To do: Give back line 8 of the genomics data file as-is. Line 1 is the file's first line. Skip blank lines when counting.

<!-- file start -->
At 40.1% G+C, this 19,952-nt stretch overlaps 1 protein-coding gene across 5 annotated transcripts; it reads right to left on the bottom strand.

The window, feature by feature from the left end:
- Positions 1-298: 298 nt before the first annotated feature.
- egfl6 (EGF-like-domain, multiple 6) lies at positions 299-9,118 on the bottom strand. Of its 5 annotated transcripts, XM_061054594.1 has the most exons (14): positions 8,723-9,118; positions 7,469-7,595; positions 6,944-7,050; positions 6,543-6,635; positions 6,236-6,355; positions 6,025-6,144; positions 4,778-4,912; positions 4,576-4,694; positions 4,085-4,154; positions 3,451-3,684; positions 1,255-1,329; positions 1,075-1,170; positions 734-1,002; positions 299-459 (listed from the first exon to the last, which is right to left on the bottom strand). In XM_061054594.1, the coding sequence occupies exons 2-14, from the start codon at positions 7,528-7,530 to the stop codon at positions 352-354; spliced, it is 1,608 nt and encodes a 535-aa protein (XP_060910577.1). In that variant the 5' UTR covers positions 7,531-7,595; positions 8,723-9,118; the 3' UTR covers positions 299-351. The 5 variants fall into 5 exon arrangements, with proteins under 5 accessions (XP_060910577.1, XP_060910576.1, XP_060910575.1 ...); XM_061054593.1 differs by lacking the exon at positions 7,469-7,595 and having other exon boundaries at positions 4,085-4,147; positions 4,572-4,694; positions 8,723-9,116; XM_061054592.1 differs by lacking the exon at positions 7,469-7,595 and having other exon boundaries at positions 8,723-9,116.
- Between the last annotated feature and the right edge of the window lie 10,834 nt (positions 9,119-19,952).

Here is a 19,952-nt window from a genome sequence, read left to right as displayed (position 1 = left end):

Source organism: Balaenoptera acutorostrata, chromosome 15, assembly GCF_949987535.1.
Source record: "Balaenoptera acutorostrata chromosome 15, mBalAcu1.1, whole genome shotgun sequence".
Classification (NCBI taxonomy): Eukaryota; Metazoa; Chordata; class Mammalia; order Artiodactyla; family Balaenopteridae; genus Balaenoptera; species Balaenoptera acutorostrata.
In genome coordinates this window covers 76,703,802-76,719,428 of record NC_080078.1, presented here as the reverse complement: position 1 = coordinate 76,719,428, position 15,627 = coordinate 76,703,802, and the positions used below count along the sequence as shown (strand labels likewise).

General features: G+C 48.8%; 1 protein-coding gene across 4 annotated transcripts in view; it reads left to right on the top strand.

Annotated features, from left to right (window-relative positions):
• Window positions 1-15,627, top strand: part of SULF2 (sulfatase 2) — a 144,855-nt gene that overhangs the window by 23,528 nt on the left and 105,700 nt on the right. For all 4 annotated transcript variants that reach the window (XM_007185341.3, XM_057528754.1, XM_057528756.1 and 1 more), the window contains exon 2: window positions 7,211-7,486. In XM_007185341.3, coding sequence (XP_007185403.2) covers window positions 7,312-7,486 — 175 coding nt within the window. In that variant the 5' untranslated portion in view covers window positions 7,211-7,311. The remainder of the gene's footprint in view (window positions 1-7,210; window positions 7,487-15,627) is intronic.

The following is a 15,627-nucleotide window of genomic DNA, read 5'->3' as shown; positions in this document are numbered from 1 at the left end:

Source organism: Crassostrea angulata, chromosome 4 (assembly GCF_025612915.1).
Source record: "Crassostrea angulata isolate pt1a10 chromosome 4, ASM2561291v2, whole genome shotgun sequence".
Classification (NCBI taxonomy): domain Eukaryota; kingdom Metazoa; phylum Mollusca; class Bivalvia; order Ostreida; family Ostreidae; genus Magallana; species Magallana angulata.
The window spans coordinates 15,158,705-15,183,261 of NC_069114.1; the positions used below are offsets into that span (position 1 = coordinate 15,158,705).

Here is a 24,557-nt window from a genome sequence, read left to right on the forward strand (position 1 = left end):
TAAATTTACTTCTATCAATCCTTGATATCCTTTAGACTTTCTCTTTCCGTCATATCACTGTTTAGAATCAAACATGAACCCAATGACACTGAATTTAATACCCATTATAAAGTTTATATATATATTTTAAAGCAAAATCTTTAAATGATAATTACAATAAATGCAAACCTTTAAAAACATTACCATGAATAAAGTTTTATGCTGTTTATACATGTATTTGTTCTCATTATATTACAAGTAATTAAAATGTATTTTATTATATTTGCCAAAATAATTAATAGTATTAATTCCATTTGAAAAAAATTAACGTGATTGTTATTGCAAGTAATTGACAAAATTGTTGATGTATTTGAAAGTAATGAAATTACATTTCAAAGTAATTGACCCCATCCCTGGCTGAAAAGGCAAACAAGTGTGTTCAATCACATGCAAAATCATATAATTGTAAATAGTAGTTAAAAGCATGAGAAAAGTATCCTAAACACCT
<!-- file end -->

Source record: "Balaenoptera acutorostrata chromosome 15, mBalAcu1.1, whole genome shotgun sequence".